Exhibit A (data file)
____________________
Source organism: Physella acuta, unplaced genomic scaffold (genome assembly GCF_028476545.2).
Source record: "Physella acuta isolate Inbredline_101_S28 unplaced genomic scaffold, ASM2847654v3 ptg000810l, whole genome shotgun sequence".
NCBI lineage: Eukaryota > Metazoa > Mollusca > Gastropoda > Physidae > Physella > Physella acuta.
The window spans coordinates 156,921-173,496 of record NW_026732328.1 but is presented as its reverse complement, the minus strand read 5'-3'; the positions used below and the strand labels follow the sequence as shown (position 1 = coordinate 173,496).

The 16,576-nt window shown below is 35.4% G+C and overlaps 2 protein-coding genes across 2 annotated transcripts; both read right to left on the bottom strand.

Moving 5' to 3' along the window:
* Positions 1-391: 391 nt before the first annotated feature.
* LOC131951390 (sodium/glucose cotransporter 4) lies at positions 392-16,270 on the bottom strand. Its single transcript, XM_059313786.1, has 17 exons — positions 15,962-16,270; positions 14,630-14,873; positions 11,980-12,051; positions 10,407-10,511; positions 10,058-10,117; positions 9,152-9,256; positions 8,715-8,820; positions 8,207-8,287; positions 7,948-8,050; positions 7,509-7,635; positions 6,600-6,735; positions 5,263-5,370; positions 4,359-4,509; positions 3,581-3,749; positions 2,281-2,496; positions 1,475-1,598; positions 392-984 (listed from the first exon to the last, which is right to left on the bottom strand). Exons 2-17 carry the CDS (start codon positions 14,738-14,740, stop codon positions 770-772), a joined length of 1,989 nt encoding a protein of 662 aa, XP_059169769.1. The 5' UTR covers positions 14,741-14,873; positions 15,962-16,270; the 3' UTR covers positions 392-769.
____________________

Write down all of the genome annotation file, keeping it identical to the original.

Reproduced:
Source organism: Physella acuta, unplaced genomic scaffold (genome assembly GCF_028476545.2).
Source record: "Physella acuta isolate Inbredline_101_S28 unplaced genomic scaffold, ASM2847654v3 ptg000810l, whole genome shotgun sequence".
NCBI lineage: Eukaryota > Metazoa > Mollusca > Gastropoda > Physidae > Physella > Physella acuta.
The window spans coordinates 156,921-173,496 of record NW_026732328.1 but is presented as its reverse complement, the minus strand read 5'-3'; the positions used below and the strand labels follow the sequence as shown (position 1 = coordinate 173,496).

The 16,576-nt window shown below is 35.4% G+C and overlaps 2 protein-coding genes across 2 annotated transcripts; both read right to left on the bottom strand.

Moving 5' to 3' along the window:
* Positions 1-391: 391 nt before the first annotated feature.
* LOC131951390 (sodium/glucose cotransporter 4) lies at positions 392-16,270 on the bottom strand. Its single transcript, XM_059313786.1, has 17 exons — positions 15,962-16,270; positions 14,630-14,873; positions 11,980-12,051; positions 10,407-10,511; positions 10,058-10,117; positions 9,152-9,256; positions 8,715-8,820; positions 8,207-8,287; positions 7,948-8,050; positions 7,509-7,635; positions 6,600-6,735; positions 5,263-5,370; positions 4,359-4,509; positions 3,581-3,749; positions 2,281-2,496; positions 1,475-1,598; positions 392-984 (listed from the first exon to the last, which is right to left on the bottom strand). Exons 2-17 carry the CDS (start codon positions 14,738-14,740, stop codon positions 770-772), a joined length of 1,989 nt encoding a protein of 662 aa, XP_059169769.1. The 5' UTR covers positions 14,741-14,873; positions 15,962-16,270; the 3' UTR covers positions 392-769.